During September 22-24, 2010, heavy rainfall ranging from 3 inches to more than 10 inches caused severe flooding across southern Minnesota. The floods were exacerbated by wet antecedent conditions, where summer rainfall totals were as high as 20 inches, exceeding the historical average by more than 4 inches. Widespread flooding that occurred as a result of the heavy rainfall caused evacuations of hundreds of residents, and damages in excess of 64 million dollars to residences, businesses, and infrastructure. In all, 21 counties in southern Minnesota were declared Federal disaster areas.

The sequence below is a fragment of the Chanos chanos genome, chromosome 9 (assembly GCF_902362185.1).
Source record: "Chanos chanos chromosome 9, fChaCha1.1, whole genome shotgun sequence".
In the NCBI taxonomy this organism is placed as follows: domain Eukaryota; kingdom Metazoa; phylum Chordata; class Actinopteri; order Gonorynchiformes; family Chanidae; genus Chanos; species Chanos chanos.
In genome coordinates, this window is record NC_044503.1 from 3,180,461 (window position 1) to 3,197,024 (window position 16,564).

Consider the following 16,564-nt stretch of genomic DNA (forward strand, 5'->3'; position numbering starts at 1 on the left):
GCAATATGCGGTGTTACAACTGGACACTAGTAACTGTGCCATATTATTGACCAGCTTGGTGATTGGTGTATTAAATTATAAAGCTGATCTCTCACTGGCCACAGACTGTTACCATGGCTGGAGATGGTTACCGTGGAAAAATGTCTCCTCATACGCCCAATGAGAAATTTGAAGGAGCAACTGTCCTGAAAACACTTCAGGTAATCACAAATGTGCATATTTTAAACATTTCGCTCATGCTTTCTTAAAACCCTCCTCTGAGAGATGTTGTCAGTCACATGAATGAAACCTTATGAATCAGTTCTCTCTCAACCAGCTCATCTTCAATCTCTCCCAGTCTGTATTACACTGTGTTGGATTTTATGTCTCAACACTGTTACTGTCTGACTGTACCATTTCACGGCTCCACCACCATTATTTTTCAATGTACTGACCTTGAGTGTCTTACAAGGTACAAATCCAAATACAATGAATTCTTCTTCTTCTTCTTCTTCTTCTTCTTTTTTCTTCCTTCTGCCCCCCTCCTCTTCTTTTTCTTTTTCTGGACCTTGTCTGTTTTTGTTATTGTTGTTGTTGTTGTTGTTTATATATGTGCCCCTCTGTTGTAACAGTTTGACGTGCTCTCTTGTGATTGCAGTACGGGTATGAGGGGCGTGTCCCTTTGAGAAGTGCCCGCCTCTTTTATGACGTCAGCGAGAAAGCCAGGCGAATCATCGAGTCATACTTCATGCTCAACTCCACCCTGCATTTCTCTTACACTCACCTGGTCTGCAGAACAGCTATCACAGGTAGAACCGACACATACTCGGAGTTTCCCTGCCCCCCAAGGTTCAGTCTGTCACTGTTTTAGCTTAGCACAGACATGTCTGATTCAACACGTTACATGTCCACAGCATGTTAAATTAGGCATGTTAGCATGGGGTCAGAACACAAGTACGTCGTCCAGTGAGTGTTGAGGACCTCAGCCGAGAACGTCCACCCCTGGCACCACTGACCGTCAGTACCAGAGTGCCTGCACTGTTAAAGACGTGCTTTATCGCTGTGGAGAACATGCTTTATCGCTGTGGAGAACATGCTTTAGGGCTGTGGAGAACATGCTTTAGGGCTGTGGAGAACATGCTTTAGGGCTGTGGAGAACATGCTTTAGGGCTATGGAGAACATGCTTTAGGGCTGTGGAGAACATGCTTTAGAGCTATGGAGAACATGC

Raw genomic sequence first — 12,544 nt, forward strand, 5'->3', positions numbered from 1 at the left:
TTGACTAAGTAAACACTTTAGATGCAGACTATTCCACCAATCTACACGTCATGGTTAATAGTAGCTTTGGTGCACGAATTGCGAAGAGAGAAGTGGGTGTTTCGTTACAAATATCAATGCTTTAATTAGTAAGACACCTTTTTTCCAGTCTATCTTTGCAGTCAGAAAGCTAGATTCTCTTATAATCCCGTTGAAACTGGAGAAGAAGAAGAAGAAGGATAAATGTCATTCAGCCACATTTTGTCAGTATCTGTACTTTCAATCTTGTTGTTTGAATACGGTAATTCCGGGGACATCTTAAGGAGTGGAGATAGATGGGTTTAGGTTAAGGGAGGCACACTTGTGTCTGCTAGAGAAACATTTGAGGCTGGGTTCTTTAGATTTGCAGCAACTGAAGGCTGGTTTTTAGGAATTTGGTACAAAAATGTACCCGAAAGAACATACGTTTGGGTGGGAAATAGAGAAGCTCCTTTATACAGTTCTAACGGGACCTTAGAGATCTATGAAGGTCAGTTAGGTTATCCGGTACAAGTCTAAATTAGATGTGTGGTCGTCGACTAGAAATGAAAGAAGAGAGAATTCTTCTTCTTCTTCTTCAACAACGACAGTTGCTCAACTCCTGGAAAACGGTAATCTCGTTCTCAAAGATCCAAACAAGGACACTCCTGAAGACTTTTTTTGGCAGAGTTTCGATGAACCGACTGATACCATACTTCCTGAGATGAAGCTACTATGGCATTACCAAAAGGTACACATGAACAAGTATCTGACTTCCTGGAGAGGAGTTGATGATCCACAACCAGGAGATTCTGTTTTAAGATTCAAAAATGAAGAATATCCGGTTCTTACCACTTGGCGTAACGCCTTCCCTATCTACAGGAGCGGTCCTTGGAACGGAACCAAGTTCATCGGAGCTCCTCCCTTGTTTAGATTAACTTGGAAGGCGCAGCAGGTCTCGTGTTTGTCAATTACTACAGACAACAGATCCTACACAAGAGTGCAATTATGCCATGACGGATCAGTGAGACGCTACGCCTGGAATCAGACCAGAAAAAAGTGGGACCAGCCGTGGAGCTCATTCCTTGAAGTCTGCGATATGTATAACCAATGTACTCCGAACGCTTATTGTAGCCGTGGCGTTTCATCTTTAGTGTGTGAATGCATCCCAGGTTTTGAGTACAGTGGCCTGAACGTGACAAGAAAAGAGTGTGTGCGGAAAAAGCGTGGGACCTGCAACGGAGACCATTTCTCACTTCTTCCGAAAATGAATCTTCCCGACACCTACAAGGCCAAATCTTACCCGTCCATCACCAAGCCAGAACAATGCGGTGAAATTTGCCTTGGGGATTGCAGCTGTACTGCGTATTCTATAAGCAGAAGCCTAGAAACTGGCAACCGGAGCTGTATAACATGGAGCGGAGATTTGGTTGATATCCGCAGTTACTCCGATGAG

Peak-of-record streamflows were recorded at nine U.S. Geological Survey and three Minnesota Department of Natural Resources streamgages as a result of the heavy rainfall. Flood-peak gage heights, peak streamflows, and annual exceedance probabilities were tabulated for 27 U.S. Geological Survey and 5 Minnesota Department of Natural Resources streamgages and 5 ungaged sites. Flood-peak streamflows in 2010 had annual exceedance probabilities estimated to be less than 0.2 percent (recurrence interval greater than 500 years) at 7 streamgages and less than 1 percent (recurrence interval greater than 100 years) at 5 streamgages and 4 ungaged sites. High-water marks were identified and tabulated for the most severely affected communities of Faribault along the Cannon and Straight Rivers, Owatonna along the Straight River and Maple Creek, Pine Island along the North Branch and Middle Fork Zumbro River, and Zumbro Falls along the Zumbro River. The nearby communities of Hammond, Henderson, Millville, Oronoco, Pipestone, and Rapidan also received extensive flooding and damage but were not surveyed for high-water marks. Flood-peak inundation maps and water-surface profiles for the four most severely affected communities were constructed in a geographic information system by combining high-water-mark data with the highest resolution digital elevation model data available. The flood maps and profiles show the extent and height of flooding through the communities and can be used for flood response and recovery efforts by local, county, State, and Federal agencies.